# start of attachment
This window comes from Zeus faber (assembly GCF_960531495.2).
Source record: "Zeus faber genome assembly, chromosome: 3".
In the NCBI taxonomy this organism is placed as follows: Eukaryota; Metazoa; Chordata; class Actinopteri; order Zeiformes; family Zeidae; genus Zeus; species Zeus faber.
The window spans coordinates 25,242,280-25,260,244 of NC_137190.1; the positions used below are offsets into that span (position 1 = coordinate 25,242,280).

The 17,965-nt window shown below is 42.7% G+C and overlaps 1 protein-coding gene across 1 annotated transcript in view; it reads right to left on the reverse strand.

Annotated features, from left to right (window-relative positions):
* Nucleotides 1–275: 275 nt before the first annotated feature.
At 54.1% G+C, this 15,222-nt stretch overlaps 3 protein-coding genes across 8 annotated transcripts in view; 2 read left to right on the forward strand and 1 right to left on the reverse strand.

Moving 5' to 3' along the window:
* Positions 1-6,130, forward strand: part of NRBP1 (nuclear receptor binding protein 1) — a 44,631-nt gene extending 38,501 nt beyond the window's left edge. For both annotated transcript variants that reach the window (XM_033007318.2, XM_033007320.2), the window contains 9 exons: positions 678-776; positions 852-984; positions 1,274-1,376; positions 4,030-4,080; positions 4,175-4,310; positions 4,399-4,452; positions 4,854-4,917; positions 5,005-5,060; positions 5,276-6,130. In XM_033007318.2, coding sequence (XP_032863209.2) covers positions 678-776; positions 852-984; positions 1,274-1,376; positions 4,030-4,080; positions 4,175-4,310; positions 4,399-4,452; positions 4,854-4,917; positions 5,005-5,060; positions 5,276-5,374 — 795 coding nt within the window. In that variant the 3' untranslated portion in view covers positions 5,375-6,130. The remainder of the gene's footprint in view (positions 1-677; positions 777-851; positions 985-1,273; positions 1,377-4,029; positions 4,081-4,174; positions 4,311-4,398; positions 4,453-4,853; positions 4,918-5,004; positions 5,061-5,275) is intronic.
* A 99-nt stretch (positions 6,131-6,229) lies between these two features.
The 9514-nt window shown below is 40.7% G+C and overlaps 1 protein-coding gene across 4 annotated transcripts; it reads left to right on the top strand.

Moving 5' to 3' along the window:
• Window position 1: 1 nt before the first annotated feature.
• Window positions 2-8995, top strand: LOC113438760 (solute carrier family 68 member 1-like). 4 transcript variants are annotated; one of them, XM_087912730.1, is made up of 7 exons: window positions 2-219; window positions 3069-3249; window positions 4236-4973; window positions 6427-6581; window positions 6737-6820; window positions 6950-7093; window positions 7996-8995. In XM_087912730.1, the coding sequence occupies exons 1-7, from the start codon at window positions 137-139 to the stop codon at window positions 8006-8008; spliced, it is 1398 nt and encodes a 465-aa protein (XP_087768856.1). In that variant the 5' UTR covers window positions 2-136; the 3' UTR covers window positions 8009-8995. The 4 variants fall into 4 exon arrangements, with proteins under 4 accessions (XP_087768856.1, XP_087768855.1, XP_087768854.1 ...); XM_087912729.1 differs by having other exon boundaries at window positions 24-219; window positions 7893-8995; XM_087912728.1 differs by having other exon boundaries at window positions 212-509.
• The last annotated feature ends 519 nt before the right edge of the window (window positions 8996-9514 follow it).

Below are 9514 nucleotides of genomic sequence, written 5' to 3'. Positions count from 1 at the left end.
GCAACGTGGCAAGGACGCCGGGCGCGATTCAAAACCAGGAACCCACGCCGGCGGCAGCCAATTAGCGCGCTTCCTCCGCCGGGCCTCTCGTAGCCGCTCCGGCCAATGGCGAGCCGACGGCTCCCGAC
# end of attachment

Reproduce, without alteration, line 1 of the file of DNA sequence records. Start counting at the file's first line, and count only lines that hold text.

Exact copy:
This window comes from Zeus faber (assembly GCF_960531495.2).